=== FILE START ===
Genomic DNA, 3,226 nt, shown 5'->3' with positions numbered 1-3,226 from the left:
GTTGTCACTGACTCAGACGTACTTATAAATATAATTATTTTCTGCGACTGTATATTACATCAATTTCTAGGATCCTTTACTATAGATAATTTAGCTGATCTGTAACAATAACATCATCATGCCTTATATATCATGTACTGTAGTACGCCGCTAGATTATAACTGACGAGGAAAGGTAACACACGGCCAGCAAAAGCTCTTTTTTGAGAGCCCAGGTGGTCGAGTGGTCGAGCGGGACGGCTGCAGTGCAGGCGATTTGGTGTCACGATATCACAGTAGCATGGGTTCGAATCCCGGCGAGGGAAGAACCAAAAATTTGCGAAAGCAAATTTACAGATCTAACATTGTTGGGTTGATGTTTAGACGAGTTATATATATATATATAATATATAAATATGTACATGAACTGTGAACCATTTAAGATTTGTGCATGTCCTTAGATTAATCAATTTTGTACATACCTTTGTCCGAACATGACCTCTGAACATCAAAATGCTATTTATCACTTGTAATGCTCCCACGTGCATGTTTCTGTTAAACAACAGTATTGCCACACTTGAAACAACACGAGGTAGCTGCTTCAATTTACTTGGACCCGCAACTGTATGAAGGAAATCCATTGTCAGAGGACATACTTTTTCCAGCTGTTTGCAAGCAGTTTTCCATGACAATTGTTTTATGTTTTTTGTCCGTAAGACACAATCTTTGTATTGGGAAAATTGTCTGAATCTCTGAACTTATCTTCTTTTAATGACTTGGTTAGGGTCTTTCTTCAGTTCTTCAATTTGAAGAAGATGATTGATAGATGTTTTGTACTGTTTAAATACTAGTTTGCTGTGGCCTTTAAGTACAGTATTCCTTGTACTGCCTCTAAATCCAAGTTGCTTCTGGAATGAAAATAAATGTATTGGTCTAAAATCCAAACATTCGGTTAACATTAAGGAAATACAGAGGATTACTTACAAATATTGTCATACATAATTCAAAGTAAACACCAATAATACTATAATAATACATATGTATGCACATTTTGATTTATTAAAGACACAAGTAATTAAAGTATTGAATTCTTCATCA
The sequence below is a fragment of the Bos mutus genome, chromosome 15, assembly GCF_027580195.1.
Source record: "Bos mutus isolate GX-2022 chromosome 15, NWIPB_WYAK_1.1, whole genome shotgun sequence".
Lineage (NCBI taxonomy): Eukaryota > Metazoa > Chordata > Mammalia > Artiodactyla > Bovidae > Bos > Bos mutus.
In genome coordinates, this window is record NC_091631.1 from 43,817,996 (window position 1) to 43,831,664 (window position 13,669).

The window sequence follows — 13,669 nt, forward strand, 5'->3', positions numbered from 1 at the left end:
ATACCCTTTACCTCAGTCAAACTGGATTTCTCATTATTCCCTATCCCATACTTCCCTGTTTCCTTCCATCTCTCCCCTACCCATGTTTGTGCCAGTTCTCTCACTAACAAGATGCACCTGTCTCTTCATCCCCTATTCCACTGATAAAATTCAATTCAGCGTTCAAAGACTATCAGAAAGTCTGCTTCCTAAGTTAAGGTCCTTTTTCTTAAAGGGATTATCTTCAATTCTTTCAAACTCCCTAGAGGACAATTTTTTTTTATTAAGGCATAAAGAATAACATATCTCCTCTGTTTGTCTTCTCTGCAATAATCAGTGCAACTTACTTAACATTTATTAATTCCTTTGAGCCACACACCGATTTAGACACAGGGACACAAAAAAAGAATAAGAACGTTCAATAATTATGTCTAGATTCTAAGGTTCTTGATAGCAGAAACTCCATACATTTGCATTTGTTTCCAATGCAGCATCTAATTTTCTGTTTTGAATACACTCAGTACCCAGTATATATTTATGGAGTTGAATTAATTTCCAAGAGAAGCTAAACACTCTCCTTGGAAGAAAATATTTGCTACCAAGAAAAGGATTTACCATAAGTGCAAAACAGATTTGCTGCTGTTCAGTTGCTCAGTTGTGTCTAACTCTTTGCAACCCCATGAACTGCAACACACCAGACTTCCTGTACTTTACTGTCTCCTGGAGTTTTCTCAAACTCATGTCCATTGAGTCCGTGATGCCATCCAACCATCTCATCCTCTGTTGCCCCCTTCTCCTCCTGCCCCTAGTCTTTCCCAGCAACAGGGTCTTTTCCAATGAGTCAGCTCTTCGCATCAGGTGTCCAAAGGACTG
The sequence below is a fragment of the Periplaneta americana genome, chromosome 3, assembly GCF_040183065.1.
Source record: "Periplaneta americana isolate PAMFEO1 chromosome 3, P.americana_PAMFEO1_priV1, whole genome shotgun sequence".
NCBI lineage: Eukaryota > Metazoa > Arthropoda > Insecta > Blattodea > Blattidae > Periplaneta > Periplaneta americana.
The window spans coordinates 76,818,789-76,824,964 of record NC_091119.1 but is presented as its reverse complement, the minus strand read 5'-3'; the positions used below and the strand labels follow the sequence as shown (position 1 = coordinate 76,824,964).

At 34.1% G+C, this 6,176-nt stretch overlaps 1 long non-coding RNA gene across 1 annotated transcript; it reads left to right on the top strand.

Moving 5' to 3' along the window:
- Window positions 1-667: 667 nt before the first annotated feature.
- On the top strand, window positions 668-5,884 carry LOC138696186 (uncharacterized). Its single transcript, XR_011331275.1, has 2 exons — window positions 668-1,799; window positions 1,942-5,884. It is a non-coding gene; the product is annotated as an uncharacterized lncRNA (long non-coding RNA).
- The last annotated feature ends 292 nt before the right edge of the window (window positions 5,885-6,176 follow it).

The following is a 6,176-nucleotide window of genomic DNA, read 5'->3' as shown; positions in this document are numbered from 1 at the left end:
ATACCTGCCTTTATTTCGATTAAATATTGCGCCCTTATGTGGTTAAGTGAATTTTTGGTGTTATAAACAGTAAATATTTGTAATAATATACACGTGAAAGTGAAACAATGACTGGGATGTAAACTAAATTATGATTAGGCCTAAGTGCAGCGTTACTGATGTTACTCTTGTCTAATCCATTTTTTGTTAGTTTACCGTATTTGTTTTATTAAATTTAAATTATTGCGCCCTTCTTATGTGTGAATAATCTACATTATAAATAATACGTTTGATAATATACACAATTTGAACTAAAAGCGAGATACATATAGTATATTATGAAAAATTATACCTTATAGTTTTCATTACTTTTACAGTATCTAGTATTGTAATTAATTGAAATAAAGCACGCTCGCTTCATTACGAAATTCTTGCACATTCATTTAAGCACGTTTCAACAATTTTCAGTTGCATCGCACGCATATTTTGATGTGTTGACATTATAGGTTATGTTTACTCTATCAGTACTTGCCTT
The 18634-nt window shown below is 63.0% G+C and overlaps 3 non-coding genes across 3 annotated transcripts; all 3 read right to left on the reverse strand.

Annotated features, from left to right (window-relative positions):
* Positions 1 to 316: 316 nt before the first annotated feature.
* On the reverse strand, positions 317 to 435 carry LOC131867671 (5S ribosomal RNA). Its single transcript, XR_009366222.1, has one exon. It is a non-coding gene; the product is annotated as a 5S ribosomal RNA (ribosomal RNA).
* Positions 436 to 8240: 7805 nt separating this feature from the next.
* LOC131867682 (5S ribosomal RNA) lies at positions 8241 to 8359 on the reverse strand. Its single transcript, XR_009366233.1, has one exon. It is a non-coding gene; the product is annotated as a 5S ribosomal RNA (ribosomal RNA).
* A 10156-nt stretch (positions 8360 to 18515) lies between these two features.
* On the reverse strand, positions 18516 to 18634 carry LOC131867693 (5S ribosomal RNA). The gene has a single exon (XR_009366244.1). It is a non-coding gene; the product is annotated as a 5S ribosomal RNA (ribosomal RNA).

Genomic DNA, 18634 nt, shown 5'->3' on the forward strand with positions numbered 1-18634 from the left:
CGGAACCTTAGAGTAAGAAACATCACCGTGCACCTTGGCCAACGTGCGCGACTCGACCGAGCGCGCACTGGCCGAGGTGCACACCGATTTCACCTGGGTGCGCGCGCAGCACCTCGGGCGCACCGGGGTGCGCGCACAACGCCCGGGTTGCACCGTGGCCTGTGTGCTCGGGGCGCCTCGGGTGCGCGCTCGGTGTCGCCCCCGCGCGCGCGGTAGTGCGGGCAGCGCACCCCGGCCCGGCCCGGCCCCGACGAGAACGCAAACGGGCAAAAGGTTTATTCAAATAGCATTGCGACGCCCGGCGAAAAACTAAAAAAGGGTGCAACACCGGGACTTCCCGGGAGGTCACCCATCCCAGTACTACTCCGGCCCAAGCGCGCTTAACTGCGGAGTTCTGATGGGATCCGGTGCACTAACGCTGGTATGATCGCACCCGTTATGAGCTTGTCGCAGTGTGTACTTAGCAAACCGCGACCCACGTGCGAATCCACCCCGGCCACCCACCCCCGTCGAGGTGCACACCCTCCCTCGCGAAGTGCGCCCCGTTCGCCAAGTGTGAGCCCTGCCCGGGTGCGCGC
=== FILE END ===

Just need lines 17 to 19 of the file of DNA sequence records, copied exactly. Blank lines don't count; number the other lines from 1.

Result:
- The last annotated feature ends 292 nt before the right edge of the window (window positions 5,885-6,176 follow it).

The following is a 6,176-nucleotide window of genomic DNA, read 5'->3' as shown; positions in this document are numbered from 1 at the left end:
ATACCTGCCTTTATTTCGATTAAATATTGCGCCCTTATGTGGTTAAGTGAATTTTTGGTGTTATAAACAGTAAATATTTGTAATAATATACACGTGAAAGTGAAACAATGACTGGGATGTAAACTAAATTATGATTAGGCCTAAGTGCAGCGTTACTGATGTTACTCTTGTCTAATCCATTTTTTGTTAGTTTACCGTATTTGTTTTATTAAATTTAAATTATTGCGCCCTTCTTATGTGTGAATAATCTACATTATAAATAATACGTTTGATAATATACACAATTTGAACTAAAAGCGAGATACATATAGTATATTATGAAAAATTATACCTTATAGTTTTCATTACTTTTACAGTATCTAGTATTGTAATTAATTGAAATAAAGCACGCTCGCTTCATTACGAAATTCTTGCACATTCATTTAAGCACGTTTCAACAATTTTCAGTTGCATCGCACGCATATTTTGATGTGTTGACATTATAGGTTATGTTTACTCTATCAGTACTTGCCTT